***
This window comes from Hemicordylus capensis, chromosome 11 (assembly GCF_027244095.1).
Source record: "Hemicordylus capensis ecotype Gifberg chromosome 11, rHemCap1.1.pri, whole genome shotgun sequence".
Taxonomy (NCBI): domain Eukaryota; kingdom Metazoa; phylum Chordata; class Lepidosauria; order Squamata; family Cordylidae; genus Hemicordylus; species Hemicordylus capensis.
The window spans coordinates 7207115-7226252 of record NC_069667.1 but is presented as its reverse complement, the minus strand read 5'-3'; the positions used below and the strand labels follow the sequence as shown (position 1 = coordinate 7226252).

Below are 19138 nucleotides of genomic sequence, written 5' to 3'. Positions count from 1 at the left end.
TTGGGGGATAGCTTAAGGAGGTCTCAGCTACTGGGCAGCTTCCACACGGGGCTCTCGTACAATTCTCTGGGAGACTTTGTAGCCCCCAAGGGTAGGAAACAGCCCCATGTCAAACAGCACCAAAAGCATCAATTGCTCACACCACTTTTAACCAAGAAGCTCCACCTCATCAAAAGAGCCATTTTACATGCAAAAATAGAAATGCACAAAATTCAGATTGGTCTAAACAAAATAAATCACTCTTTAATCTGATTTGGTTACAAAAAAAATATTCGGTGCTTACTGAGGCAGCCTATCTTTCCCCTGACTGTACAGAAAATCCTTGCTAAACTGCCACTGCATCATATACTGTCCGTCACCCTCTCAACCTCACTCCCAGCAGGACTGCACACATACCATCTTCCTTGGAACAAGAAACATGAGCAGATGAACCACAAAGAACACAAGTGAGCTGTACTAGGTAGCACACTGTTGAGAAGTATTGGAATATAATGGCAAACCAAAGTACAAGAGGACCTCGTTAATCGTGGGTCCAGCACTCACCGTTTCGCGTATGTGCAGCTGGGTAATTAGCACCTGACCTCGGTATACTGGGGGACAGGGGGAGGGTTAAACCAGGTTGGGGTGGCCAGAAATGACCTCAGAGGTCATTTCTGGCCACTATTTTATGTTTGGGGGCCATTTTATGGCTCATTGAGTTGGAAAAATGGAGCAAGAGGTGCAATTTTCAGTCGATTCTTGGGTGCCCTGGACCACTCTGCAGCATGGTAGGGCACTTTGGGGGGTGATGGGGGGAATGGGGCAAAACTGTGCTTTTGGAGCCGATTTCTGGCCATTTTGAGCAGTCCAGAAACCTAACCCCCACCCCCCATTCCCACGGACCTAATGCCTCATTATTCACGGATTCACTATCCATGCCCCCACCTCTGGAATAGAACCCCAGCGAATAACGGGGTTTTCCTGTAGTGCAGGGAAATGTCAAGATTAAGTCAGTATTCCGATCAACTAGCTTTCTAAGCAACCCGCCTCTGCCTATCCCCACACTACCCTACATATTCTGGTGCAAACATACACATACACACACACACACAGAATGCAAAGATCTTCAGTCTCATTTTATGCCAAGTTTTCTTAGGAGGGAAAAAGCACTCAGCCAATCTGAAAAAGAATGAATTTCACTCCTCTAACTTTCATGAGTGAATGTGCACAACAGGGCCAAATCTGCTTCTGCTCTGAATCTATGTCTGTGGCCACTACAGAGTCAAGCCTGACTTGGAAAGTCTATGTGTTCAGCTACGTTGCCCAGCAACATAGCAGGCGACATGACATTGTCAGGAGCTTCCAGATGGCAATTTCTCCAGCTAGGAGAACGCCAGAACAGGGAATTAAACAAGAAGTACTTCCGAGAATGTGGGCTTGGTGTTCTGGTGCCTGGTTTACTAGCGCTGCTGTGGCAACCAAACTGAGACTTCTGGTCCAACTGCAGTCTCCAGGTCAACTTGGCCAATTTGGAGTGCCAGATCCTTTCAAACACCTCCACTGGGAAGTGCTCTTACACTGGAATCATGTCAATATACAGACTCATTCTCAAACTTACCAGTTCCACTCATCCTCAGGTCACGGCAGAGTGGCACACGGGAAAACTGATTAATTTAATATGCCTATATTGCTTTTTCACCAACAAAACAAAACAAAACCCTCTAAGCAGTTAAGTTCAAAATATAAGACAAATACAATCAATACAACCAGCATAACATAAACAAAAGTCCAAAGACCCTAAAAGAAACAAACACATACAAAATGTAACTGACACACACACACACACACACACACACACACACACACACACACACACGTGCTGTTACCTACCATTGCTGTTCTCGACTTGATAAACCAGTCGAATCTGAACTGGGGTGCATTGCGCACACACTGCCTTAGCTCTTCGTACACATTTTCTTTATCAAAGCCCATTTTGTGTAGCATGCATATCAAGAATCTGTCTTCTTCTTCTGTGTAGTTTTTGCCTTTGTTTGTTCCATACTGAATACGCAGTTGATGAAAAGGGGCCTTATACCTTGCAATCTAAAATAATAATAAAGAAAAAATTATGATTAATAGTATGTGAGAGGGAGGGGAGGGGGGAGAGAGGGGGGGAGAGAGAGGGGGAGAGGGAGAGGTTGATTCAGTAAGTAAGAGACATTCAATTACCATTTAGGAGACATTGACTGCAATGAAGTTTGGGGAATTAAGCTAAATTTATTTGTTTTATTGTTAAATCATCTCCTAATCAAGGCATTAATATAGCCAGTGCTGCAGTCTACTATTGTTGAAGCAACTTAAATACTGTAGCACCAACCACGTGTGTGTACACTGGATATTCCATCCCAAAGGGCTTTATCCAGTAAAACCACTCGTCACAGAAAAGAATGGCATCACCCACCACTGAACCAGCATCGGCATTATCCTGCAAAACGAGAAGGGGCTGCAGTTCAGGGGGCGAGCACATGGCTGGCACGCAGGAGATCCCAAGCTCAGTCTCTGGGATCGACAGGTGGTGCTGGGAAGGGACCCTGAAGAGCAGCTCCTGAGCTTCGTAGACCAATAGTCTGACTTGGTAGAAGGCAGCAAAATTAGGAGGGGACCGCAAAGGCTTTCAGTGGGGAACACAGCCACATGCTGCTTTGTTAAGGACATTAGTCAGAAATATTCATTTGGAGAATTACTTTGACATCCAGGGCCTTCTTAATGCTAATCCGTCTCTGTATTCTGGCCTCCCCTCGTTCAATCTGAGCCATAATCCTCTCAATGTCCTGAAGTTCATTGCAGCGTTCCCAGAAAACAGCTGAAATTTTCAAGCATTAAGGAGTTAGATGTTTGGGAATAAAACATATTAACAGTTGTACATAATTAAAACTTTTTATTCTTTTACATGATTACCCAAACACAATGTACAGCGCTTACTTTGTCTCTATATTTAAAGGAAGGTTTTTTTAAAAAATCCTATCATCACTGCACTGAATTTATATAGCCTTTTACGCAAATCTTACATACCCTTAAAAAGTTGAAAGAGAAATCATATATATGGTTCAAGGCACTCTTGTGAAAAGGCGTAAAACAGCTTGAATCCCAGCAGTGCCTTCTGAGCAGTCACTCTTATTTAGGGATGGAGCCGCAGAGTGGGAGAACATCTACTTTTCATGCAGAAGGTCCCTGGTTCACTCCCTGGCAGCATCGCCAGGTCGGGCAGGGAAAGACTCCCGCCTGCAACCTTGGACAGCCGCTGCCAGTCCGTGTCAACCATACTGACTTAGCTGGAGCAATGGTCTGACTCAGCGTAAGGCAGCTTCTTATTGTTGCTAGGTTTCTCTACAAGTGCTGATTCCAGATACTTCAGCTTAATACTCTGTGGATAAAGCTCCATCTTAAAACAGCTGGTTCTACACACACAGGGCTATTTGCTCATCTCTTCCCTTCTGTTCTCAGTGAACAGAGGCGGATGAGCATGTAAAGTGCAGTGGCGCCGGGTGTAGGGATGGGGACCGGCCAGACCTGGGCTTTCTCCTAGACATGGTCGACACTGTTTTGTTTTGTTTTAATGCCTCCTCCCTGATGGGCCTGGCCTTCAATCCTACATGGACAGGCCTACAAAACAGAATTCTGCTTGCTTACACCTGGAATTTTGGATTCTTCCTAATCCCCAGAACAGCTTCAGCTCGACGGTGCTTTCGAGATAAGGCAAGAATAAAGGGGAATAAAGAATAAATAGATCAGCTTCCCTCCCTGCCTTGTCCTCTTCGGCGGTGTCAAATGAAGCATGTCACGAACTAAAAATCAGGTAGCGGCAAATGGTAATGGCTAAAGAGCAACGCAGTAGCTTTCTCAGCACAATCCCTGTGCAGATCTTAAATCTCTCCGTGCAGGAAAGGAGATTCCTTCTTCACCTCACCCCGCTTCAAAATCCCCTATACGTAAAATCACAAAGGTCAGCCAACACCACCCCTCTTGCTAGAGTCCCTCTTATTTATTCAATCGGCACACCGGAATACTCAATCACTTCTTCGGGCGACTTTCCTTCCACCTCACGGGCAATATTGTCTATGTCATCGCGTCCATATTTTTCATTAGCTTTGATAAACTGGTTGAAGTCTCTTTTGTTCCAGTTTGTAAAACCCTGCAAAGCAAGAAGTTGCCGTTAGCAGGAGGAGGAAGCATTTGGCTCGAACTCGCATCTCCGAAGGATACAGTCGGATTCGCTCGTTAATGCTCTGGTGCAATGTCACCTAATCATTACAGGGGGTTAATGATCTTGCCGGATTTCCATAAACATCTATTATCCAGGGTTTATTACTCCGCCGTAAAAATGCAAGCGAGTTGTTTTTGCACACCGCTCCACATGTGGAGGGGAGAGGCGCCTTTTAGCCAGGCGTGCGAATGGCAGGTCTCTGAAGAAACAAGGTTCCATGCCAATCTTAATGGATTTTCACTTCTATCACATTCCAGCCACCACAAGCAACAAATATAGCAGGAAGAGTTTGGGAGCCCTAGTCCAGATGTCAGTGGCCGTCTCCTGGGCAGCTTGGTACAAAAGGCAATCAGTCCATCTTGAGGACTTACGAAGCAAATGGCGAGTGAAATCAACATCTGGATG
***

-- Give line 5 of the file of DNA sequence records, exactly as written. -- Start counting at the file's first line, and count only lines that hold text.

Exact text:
Below are 19138 nucleotides of genomic sequence, written 5' to 3'. Positions count from 1 at the left end.